Let’s say we want to look for a niche within ‘E-Business & E-Marketing’. Click on that category.
The sub-categories that you now see are all possible niches.
The fact that ClickBank has listed them as separate categories means there is enough activity in that sub-category to make it a potential niche.
Google Auto Suggest
Google Auto Suggest lists:
- cake decorating supplies
- cake decorating ideas
- cake decorating classes
These are all ideas for potential niches.
If you want to drill down deeper, add another word followed by an underscore:
Google now lists:
- cake decorating ideas for beginners
- cake decorating ideas for birthday
More ideas for a potential niche!
Find A Forum
You’ll see top-level categories containing sub-categories.
These are all potential niches. One thing you can be sure of – if it has a forum it’s a potential niche!
Google Trends is a tool for testing long-term demand in a proposed niche. It's another way of finding your own profitable niche.
If I type in ‘video marketing’ I see that demand has been fairly constant over the last 5 years:
But if I type in ‘cake decorating’, I see that demand has been declining over the last 5 years:
This would make me think twice about choosing the 'cake decorating' niche.
What about selfie-sticks?
To my surprise I see that demand has peaked and is well and truly in decline:
I’d probably be well advised to leave that niche alone as well.
But what about ‘Bluetooth speakers’? I see straight away that demand is steady and growing:
As well as giving you data on long-term shifts in demand for a keyword, Google Trends will also give you related terms. So this is a great tool for finding niche ideas.
Once you've typed in your keyword, scroll down beneath the 'Interest By Region' panel and you'll see a 'Related Queries' box.
This box will give you up to 25 related queries. Those related queries may contain some great ideas for your niche.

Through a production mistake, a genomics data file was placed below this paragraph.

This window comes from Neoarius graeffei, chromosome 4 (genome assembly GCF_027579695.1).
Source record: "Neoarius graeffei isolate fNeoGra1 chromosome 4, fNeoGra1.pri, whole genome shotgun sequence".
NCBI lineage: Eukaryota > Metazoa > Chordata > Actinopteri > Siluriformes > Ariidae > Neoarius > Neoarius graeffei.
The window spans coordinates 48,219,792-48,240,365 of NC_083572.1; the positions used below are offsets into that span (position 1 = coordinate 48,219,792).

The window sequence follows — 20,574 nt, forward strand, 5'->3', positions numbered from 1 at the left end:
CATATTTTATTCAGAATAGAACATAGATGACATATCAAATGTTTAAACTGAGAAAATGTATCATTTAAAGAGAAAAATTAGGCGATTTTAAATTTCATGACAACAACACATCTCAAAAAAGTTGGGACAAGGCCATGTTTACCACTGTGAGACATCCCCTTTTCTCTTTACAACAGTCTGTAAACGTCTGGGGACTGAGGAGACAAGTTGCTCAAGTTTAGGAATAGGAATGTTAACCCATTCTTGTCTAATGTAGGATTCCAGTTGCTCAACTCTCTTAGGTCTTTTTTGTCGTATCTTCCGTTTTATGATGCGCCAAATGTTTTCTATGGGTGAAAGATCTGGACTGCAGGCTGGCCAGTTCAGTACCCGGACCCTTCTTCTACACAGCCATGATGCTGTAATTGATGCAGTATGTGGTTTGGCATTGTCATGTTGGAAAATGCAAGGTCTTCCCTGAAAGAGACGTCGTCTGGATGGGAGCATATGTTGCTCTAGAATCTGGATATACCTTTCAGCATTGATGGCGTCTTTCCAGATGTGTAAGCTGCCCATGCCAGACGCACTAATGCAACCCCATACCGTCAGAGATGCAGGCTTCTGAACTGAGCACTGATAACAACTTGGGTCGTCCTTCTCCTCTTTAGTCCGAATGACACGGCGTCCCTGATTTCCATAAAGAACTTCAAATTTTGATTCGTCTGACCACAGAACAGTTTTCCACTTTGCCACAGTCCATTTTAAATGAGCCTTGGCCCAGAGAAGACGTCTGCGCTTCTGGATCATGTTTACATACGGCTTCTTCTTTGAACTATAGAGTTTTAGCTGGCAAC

Here's a little tip: click on the 'hamburger menu' in the top right of the box and you'll see an option to download a CSV file. That file will contain more related queries than are presented on the webpage:
When you find a niche with strong demand make sure to click on the ‘Interest By Region’ tab.
It’s very important to see the geographical distribution of demand. You’ll want to make sure that demand is strong in the geographical area that you’re targeting.
Alternatively, you may want to target a new geographical area that you hadn't considered.
In the case of 'Bluetooth speakers', I see that demand is strongest in the UK, followed by the US and New Zealand.
But what really interests me is the country in number 4 position.
Given the sheer scale of the India market (India is set to become the 3rd largest economy in the world over the next decade) I start thinking about a niche site that targets Bluetooth speakers for the English-speaking India market.
Magazines.com is another place to get ideas about your niche.
Print publishing is expensive and publishers won’t publish a magazine unless there’s strong demand. So if a topic has a magazine you can be sure it’s a potential niche.
Click on the ‘All Categories’ tab to see a list of top-level niches:
Click on one of the top-level categories to drill down and view the sub-niches: